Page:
Russia, the land of dramatic financial episodes, has declared bankruptcy not once, not twice, but a whopping nine times throughout history. The latest was in 1998, with a debt of $17 billion. The Russian economy was feeling the heat from the Asian financial crisis and falling oil demand. Their international debt was piling up, and national productivity was waving goodbye. And then, boom!
The Ruble Crisis of 1998 hit the stage. The Russian stock market took a massive tumble, losing 75% of its value, and inflation reached a staggering 80%. With repaying its debt to the IMF, Russia struggled to refund a sum slightly below $10 billion out of the initial $17 billion. Consequently, the Russian economy experienced a sudden downturn, leading to a 13% surge in unemployment rates.
Egypt is the land of ancient wonders (and, sadly, a hefty debt-to-GDP ratio). Egypt’s debt-to-GDP ratio of approximately 95% has drawn significant interest from economists and investors, triggering a noteworthy outflow of funds. Egypt has some serious financial obligations. We’re talking about a staggering $100 billion hard currency debt to pay off over the next five years. And if that wasn’t enough, a meaty $3.3 billion bond is coming up in 2024.
That’s enough to make Cleopatra herself raise an eyebrow. To stabilize the situation, Cairo devalued the pound by 15% and sought help from the IMF in March 2022. But the market isn’t entirely convinced yet. Bond spreads have climbed to over 1,200 basis points, and credit default swaps (CDS) are whispering about a 55% chance of a payment fumble.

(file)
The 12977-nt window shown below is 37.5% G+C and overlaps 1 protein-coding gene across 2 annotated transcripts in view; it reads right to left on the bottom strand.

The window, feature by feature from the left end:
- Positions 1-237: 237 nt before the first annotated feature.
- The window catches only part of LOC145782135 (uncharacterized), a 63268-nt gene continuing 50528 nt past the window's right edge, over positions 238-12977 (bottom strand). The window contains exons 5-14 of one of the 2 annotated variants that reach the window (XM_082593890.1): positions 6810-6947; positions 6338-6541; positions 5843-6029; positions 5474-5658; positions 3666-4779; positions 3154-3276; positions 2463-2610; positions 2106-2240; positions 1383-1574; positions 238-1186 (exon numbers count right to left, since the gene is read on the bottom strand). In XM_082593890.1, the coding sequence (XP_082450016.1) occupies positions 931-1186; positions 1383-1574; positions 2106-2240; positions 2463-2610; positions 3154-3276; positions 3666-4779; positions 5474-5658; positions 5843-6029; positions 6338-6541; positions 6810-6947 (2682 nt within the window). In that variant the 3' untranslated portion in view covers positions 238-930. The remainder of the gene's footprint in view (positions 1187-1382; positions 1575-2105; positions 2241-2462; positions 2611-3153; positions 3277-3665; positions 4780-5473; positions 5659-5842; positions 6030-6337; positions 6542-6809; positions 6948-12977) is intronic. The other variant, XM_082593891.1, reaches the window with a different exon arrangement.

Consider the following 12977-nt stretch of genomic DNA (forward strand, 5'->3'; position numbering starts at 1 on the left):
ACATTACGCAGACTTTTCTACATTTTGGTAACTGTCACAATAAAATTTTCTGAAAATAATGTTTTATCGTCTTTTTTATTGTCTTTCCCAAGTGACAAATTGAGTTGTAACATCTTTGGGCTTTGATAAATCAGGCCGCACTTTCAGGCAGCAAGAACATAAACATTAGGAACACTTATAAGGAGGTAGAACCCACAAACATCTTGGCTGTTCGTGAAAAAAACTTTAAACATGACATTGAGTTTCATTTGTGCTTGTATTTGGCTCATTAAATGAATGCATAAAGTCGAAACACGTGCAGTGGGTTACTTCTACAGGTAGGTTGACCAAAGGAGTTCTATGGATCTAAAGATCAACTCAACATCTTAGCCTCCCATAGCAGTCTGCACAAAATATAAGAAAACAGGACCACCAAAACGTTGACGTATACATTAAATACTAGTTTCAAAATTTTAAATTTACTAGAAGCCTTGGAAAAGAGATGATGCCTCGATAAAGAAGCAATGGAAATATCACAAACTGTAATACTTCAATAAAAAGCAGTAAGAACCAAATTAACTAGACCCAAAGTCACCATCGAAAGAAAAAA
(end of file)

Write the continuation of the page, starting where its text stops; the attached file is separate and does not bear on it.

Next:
Jamaica has seen some exciting credit rating adventures. Moody’s gave it a not-so-great rating of Caa2, but that’s an upgrade from a Caa3. Even more surprising is that Jamaica is rocking a positive outlook, which is unique for a country with such a low rating.
Mexico’s financial fiasco started when they defaulted on a massive $80 billion state loan in 1982. The public debt grew because of some overly enthusiastic fiscal expansion programs by the Luis Echeverria administration. Things got even rockier when the Mexican peso took a nosedive of 50% after an oil shock and worsening economic conditions.
Even with half its value, the peso couldn’t help Mexico service its debts. So, they defaulted on loans from the US and IMF, a mishap leading to a series of unfortunate events.
Greece was caught in a financial tornado when the global financial crisis hit in 2008. It got hit hard, resulting in several massive bailouts totaling 240 billion euros. In 2012, Greece took the plunge. They defaulted on a jaw-dropping $138 billion of its debt, breaking the record for the largest sovereign default ever seen.
After the default, Greece went through severe debt restructuring and even returned to the international bond market. Unfortunately, this recovery journey came with harsh austerity measures, adding to the already gloomy financial hardships many Greek residents face. According to Statista, the average unemployment rate in Greece between 2012 and 2022 is 20.16%.